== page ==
A Bartender’s Riff with Ben Agnini of Washington Dining & Cocktails, Bend, OR | 2.2.18
Introducing the latest installment in our “A Bartender's Riff” video series— produced right here in our hometown of Bend, Oregon.
At Riff, collaboration is embedded in our DNA. We’re starting out with cocktails, but who knows where we’re headed next as we expand our “A _______’s Riff” video
series to include artisans, chefs, bakers, artists… (you fill in the blank). We start with the question: “what if?” Which leads to fun, exciting,
and unpredictable, new takes on the familiar. Each project uniquely expressive of our collaborator’s unique personality and style.
“El Chapo” is a craft cocktail recipe created by “The Duke of Distillates,” Ben Agnini, bartender at Washington. This cold brewed coffee drink is a straightforward
reposado cocktail that takes hints of classic flavors, then adds its own twist and shake.
• 3/4 oz Riff Decaf Concentrate
• 1/4 oz Cinnamon Syrup
• 2 oz Tequila Reposado
• 3 Dashes of Aztec Chocolate Bitters
• Shake over ice w/orange peel
The Coldpresso Martini marks the second edition of our A ________________ 's Riff Video Series, where we celebrate collaborations with artisans,
bartenders, chefs, bakers, artists… (you fill in the blank). We ask them “What if?”, “What if we threw some cold brewed coffee in there?”, “What
if it was simmered, frozen, or reduced?” These masters of creativity have responded—each in their own unique personality and style—with
exciting new takes on the familiar.
The Coldpresso Martini is a take on the original Espresso Martini, created by “The Cocktail King,” Dick Bradsell. Mr. Bradsell was simply following a patron’s
request to combine her two favorite buzzes.
The Coldpresso was created by our friends at Urban Farmer at The Nines Hotel in Portland, Oregon. We’ve included the full recipe and video below where “The Sultan of Sauce,” Josue Moreno (Senior restaurant manager) demonstrates how to make this Riff-inspired cocktail on your own. (Note: The Coldpresso is made with decaffeinated cold brewed coffee to leverage the flavor without the caffeine.)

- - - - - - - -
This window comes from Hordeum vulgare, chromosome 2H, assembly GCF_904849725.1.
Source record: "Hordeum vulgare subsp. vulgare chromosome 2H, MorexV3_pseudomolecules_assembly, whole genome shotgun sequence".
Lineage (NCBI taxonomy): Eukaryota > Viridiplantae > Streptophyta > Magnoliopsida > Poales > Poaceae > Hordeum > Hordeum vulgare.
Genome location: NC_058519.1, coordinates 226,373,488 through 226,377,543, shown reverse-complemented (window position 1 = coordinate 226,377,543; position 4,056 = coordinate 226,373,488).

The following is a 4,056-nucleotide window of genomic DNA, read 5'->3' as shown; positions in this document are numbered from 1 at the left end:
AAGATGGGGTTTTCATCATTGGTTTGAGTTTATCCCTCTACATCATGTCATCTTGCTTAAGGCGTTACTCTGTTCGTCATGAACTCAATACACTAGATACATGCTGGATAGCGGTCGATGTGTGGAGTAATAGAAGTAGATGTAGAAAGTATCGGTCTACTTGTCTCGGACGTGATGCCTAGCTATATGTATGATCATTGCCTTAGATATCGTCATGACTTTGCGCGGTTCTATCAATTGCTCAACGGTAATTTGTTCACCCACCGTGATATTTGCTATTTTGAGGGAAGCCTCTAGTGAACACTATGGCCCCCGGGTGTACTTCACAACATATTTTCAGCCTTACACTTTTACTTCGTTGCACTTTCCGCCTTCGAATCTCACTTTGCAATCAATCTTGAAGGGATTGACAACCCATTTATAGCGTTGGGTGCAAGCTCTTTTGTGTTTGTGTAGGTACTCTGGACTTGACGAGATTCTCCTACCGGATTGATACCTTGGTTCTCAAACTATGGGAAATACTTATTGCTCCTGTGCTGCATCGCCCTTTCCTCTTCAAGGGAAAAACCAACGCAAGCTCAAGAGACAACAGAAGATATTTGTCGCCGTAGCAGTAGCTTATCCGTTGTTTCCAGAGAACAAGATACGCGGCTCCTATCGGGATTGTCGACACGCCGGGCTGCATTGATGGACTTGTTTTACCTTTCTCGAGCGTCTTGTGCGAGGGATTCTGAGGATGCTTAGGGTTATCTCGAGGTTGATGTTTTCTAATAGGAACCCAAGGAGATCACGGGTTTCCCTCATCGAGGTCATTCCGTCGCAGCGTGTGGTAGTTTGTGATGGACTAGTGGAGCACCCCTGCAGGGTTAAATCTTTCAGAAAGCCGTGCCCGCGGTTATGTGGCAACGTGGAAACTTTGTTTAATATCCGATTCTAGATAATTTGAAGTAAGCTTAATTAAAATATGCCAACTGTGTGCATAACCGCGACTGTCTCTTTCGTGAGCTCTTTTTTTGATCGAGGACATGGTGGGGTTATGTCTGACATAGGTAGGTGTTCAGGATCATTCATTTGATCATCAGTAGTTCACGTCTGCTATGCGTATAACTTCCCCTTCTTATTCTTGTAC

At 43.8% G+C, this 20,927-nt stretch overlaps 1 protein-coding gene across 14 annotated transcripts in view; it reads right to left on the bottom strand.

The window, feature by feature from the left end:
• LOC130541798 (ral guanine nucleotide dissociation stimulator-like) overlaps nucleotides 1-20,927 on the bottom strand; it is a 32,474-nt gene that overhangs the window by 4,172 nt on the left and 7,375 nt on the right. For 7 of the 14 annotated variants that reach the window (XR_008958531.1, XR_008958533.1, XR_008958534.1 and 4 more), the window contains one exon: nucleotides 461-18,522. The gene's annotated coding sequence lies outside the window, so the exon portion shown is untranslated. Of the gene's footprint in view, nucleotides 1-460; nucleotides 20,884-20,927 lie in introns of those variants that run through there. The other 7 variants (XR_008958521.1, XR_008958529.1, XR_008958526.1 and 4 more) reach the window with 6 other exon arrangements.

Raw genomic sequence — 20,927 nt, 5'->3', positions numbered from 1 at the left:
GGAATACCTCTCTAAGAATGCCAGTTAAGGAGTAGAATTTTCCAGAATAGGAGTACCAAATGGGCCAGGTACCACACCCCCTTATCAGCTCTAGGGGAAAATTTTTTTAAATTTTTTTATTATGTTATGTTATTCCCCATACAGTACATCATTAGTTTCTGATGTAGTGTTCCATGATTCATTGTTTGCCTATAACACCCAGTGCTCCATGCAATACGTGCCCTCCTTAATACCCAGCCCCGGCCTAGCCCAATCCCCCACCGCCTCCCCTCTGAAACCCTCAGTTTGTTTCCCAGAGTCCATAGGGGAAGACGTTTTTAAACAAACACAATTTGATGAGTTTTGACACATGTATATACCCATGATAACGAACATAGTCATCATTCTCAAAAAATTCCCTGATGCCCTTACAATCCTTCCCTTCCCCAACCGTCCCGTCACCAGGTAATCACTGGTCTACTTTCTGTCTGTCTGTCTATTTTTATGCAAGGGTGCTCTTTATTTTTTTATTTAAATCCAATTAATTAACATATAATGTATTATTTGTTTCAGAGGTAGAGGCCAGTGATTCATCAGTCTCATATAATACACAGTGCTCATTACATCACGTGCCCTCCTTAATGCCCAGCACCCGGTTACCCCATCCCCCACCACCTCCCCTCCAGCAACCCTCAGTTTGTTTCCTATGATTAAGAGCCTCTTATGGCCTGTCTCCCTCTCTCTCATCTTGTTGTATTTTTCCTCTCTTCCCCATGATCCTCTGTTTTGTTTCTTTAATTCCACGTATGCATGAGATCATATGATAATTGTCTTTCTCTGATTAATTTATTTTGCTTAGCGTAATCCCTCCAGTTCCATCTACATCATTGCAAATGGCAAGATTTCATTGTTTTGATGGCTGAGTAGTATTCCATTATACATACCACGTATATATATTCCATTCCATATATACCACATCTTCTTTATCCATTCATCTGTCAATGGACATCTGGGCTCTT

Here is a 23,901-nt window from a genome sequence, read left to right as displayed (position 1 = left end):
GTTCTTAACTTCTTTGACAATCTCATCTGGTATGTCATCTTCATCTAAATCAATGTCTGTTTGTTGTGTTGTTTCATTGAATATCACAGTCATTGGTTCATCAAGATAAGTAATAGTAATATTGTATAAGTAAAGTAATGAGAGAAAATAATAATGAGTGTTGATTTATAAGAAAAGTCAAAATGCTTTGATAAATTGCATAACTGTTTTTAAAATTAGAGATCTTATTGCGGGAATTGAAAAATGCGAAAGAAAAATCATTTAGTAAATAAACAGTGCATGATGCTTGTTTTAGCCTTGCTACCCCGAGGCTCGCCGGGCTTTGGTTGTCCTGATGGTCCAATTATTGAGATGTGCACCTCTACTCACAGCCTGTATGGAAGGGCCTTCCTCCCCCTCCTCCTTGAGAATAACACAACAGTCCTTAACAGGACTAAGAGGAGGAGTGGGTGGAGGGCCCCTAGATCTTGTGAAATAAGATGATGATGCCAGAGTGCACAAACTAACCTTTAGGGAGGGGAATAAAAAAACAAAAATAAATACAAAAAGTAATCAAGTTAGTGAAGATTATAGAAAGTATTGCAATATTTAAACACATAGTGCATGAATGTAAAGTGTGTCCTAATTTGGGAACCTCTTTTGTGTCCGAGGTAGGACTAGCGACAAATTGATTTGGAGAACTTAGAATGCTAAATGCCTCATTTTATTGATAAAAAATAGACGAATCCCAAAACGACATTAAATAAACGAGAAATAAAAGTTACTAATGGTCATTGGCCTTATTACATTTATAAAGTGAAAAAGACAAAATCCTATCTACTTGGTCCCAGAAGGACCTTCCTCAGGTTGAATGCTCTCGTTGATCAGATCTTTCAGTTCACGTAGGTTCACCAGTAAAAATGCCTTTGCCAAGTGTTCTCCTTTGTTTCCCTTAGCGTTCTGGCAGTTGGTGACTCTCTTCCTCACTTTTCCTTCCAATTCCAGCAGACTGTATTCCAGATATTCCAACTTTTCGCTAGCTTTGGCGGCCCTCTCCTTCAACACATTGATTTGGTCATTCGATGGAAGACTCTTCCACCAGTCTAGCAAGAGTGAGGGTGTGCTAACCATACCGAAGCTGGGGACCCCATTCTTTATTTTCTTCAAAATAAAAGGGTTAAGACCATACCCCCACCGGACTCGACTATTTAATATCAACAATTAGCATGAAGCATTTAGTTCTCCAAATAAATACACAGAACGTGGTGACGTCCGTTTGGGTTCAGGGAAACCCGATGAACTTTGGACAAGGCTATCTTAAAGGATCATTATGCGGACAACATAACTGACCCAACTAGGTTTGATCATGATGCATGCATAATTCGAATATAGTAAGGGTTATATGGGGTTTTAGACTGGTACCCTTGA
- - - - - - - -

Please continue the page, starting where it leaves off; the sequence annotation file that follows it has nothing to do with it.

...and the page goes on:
• 1½ oz Bull Run Distilling “Medoyeff Vodka” (Portland, OR)
• ½ oz Amarula cream liqueur
• 1/4 oz Half and Half
• 1 barspoon of vanilla syrup
• 1 oz Riff Cold Brewed Decaf Coffee Concentrate
• Shake in a cocktail shaker and then strain into cocktail coupe or martini shell.
The kick-off for our “A ________’s Riff” series, where we collaborate with artisans, bartenders, chefs, bakers, artists—you name it, and ask them:
What if? What if cold brewed coffee was used in cocktails? What if it was the base for a steak glaze, wait! A donut glaze. Whether it’s being poured,
frozen, mixed, baked, or consumed, we will let you know how it all went down.
Our first collaboration, “The Cold Fashioned,” a cold brewed coffee cocktail recipe, was created by our friend Josue “Sway” Moreno (Senior Restaurant Manager
at Urban Farmer at The Nines Hotel in Portland, Oregon). A cold brewed twist on a classic cocktail, the Old Fashioned. Sway, knows a thing or two about
questioning convention—watch below to see why he has the title “The Sultan of Sauce.”
• 2 oz of James Oliver Rye
• 2 dashes of Angostura Bitters
• 2 dashes of Orange Bitters
• ¼ oz of Riff Cold Brewed Coffee Syrup
• Stir in a mixing glass and pour over a large cube of ice. Orange peel garnish.
• Combine in a saucepan 2 parts sugar, 2 parts water.
• Bring to a simmer and stir till the sugar is dissolved.
• Add 1 part Riff Cold Brewed Decaf Concentrate.
• Stir and refrigerate to cool.
When Paul Evers drank his first cold brew coffee, he said it was a revelation on par with his first craft beer. It was an experience he remembers vividly in detail — a single-origin cold brew from Stumptown, which immediately struck him with an aroma of what he described as “freeze-dried blueberries.” The scent matched the flavor, and on that first sip he was immediately overwhelmed by the same wonder and excitement of the day he drank his first porter.
“I think for many of us, our experience with coffee is like our experience with beer back in the 1980’s,” he said.
And Evers would know. He co-founded experimental craft brewery Crux Fermentation Project in 2011. But toward the end of 2016, Evers was winding down from his day-to-day at the brewery and became increasingly passionate about coffee. Now, as CEO, he and a team of coffee industry and brand building veterans have brought the same experimental, craft mindset to a new venture: Riff Cold Brewed, an Oregon-based startup set to launch in retail in March.